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Tags: sub-audible tone radio operation arrl chapter 6 arrl module 13

Which of the following describes the muting of receiver audio controlled solely by the presence or absence of an RF signal?
• Tone squelch
Carrier squelch
• CTCSS
• Modulated carrier

Pay particular attention on this question. Many people answer this one incorrectly as either CTCSS or Tone Squelch, which are the same thing, or rather, CTCSS squelch and Tone Squelch actually are. They refer to the muting of receiver audio controlled by the presence or absence of a subaudible tone in the signal.

This question is asking specifically about muting of receiver audio (squelch) controlled solely by the presence or absense of an RF signal... meaning any RF signal, not just one with a special tone on it. That is called Carrier squelch, because it squelches the audio whenever a Carrier is not present.

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Tags: radio operation arrl chapter 5 arrl module 11

Which of the following common problems might cause you to be able to hear but not access a repeater even when transmitting with the proper offset?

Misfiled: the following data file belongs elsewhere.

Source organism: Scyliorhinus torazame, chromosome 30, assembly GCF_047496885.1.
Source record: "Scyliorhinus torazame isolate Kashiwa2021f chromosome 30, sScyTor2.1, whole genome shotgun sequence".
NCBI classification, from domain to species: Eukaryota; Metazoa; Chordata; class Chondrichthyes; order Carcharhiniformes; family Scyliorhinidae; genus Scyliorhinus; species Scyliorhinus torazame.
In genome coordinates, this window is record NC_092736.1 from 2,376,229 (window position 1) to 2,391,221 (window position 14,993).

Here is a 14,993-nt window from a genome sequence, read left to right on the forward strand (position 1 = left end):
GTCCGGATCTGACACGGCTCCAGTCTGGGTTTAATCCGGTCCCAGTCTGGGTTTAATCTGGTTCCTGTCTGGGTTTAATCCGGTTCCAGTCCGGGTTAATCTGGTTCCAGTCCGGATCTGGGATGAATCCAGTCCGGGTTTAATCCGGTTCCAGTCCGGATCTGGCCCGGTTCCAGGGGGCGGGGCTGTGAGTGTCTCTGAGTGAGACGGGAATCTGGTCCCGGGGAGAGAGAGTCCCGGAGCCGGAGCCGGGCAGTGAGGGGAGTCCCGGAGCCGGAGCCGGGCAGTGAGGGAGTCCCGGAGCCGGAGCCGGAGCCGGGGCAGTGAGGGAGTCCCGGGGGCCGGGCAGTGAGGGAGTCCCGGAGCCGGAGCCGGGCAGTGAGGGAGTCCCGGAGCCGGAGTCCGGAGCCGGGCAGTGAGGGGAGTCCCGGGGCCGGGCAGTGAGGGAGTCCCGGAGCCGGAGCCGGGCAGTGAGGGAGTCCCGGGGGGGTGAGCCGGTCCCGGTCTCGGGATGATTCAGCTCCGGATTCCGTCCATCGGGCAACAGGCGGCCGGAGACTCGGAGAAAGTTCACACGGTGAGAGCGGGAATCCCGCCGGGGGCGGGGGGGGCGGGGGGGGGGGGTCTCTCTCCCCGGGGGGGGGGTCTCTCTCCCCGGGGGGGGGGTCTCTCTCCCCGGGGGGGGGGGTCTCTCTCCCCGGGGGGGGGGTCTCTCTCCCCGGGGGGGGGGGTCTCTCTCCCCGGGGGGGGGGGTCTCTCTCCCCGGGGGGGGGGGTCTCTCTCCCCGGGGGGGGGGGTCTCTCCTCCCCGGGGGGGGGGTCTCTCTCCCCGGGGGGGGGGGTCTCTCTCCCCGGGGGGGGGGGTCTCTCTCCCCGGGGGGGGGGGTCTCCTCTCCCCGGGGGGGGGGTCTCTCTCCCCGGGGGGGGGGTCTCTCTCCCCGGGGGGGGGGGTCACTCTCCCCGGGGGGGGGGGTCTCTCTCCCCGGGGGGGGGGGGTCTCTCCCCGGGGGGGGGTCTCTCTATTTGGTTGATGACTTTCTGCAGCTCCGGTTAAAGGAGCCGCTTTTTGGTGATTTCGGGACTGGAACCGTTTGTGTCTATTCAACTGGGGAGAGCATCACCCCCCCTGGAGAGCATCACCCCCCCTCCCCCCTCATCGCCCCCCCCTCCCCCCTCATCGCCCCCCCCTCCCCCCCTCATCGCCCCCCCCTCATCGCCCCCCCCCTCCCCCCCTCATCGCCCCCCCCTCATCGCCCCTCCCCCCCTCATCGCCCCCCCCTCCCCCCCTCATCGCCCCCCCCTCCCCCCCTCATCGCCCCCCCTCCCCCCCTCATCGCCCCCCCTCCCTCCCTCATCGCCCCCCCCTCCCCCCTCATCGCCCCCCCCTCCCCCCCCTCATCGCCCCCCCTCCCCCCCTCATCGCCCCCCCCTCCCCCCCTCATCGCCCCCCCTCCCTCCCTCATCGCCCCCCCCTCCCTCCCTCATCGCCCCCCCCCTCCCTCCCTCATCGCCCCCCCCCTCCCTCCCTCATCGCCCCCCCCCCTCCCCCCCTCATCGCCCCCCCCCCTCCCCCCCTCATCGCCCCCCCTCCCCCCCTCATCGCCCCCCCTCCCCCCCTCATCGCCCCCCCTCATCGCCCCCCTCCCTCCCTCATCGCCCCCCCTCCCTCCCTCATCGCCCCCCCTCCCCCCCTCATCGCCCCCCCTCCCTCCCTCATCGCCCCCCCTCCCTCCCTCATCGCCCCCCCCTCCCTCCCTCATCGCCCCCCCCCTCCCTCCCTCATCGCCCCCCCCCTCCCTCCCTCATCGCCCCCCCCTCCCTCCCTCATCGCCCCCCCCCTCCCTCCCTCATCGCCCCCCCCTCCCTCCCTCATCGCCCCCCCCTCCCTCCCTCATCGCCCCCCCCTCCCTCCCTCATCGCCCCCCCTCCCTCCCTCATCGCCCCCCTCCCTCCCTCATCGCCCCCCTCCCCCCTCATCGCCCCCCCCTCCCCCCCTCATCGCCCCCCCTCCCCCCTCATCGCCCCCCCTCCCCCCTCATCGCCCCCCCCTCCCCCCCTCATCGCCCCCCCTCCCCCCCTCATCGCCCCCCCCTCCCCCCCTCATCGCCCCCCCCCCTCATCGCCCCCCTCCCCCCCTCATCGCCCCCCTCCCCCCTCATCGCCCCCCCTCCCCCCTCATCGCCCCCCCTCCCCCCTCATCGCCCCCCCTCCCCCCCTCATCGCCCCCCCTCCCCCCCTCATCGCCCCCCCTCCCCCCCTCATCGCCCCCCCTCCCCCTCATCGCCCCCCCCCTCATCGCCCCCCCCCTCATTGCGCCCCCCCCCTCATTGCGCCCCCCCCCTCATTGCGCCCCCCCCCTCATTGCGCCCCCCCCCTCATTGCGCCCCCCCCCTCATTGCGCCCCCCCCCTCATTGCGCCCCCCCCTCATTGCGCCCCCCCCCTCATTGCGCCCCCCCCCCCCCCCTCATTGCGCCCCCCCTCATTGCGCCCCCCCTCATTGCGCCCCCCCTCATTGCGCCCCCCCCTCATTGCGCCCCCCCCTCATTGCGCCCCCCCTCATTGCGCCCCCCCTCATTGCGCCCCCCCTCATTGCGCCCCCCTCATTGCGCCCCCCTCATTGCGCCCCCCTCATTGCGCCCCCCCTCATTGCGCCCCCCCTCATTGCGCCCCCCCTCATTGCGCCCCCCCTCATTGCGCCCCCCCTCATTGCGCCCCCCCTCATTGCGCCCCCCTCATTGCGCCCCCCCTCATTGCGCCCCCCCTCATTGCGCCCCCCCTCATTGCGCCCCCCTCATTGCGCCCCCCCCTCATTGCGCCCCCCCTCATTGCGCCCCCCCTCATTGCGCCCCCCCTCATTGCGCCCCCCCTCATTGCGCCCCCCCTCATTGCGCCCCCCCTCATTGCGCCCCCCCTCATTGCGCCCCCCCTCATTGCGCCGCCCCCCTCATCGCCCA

• The repeater receiver may require an audio tone burst for access
• The repeater receiver may require a CTCSS tone for access
• The repeater receiver may require a DCS tone sequence for access
All of these choices are correct

Many repeaters experience problems with picking up RF "noise" from nearby powerlines, buildings, other transmitters, etc. In order to avoid having the repeater retransmit this noise, various methods are used to be certain that only intentional and/or authorized signals are retransmitted.

1. The first method is to have the repeater only open its squelch and retransmit a signal that begins with a tone burst. This is also called Selective Calling, and is much more common in Europe than it is in America. SelCall tone bursts usually consist of 5 in-band DTMF audio tones at the beginning of the transmission.
2. The second method is to have the repeater use DCS (Digital Code Squelch). With DCS enabled the repeater will only open up if the signal contains specific DCS tone sequence, which most modern radios can be configured to output.